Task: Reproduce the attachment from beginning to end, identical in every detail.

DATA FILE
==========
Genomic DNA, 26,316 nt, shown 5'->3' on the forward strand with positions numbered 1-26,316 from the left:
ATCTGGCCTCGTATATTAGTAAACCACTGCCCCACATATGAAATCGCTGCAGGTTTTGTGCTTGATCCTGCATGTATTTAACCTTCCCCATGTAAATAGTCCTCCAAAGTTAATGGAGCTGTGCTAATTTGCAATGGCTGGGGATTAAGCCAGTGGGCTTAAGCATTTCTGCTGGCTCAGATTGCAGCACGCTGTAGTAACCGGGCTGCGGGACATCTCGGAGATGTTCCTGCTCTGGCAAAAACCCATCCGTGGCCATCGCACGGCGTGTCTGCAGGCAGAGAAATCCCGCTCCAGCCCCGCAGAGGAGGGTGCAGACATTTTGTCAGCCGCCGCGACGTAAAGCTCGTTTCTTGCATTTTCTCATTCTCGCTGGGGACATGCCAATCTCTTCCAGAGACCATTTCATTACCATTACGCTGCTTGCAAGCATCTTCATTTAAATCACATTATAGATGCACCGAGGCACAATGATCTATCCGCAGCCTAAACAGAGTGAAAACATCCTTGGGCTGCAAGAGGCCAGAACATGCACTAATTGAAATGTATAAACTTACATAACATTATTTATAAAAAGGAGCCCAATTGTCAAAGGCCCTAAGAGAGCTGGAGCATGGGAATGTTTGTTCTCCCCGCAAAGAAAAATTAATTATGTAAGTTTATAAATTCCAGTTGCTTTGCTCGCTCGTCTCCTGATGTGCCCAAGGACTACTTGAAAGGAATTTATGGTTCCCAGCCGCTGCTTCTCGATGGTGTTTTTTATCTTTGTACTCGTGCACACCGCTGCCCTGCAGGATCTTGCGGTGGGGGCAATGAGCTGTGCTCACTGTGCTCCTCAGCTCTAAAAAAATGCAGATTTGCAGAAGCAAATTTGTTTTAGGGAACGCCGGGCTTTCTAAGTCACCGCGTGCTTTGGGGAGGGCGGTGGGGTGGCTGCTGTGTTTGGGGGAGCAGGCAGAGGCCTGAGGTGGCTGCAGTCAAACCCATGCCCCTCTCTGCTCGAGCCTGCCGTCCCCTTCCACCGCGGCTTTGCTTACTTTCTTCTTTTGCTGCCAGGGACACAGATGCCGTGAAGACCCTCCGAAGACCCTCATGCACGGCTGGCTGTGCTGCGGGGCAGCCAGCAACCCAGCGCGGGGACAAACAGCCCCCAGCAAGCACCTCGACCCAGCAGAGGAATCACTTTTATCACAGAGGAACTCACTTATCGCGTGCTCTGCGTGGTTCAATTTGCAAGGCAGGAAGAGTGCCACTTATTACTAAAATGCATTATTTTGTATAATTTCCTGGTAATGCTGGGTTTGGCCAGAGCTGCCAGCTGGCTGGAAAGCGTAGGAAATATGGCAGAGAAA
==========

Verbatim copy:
Genomic DNA, 26,316 nt, shown 5'->3' on the forward strand with positions numbered 1-26,316 from the left:
ATCTGGCCTCGTATATTAGTAAACCACTGCCCCACATATGAAATCGCTGCAGGTTTTGTGCTTGATCCTGCATGTATTTAACCTTCCCCATGTAAATAGTCCTCCAAAGTTAATGGAGCTGTGCTAATTTGCAATGGCTGGGGATTAAGCCAGTGGGCTTAAGCATTTCTGCTGGCTCAGATTGCAGCACGCTGTAGTAACCGGGCTGCGGGACATCTCGGAGATGTTCCTGCTCTGGCAAAAACCCATCCGTGGCCATCGCACGGCGTGTCTGCAGGCAGAGAAATCCCGCTCCAGCCCCGCAGAGGAGGGTGCAGACATTTTGTCAGCCGCCGCGACGTAAAGCTCGTTTCTTGCATTTTCTCATTCTCGCTGGGGACATGCCAATCTCTTCCAGAGACCATTTCATTACCATTACGCTGCTTGCAAGCATCTTCATTTAAATCACATTATAGATGCACCGAGGCACAATGATCTATCCGCAGCCTAAACAGAGTGAAAACATCCTTGGGCTGCAAGAGGCCAGAACATGCACTAATTGAAATGTATAAACTTACATAACATTATTTATAAAAAGGAGCCCAATTGTCAAAGGCCCTAAGAGAGCTGGAGCATGGGAATGTTTGTTCTCCCCGCAAAGAAAAATTAATTATGTAAGTTTATAAATTCCAGTTGCTTTGCTCGCTCGTCTCCTGATGTGCCCAAGGACTACTTGAAAGGAATTTATGGTTCCCAGCCGCTGCTTCTCGATGGTGTTTTTTATCTTTGTACTCGTGCACACCGCTGCCCTGCAGGATCTTGCGGTGGGGGCAATGAGCTGTGCTCACTGTGCTCCTCAGCTCTAAAAAAATGCAGATTTGCAGAAGCAAATTTGTTTTAGGGAACGCCGGGCTTTCTAAGTCACCGCGTGCTTTGGGGAGGGCGGTGGGGTGGCTGCTGTGTTTGGGGGAGCAGGCAGAGGCCTGAGGTGGCTGCAGTCAAACCCATGCCCCTCTCTGCTCGAGCCTGCCGTCCCCTTCCACCGCGGCTTTGCTTACTTTCTTCTTTTGCTGCCAGGGACACAGATGCCGTGAAGACCCTCCGAAGACCCTCATGCACGGCTGGCTGTGCTGCGGGGCAGCCAGCAACCCAGCGCGGGGACAAACAGCCCCCAGCAAGCACCTCGACCCAGCAGAGGAATCACTTTTATCACAGAGGAACTCACTTATCGCGTGCTCTGCGTGGTTCAATTTGCAAGGCAGGAAGAGTGCCACTTATTACTAAAATGCATTATTTTGTATAATTTCCTGGTAATGCTGGGTTTGGCCAGAGCTGCCAGCTGGCTGGAAAGCGTAGGAAATATGGCAGAGAAA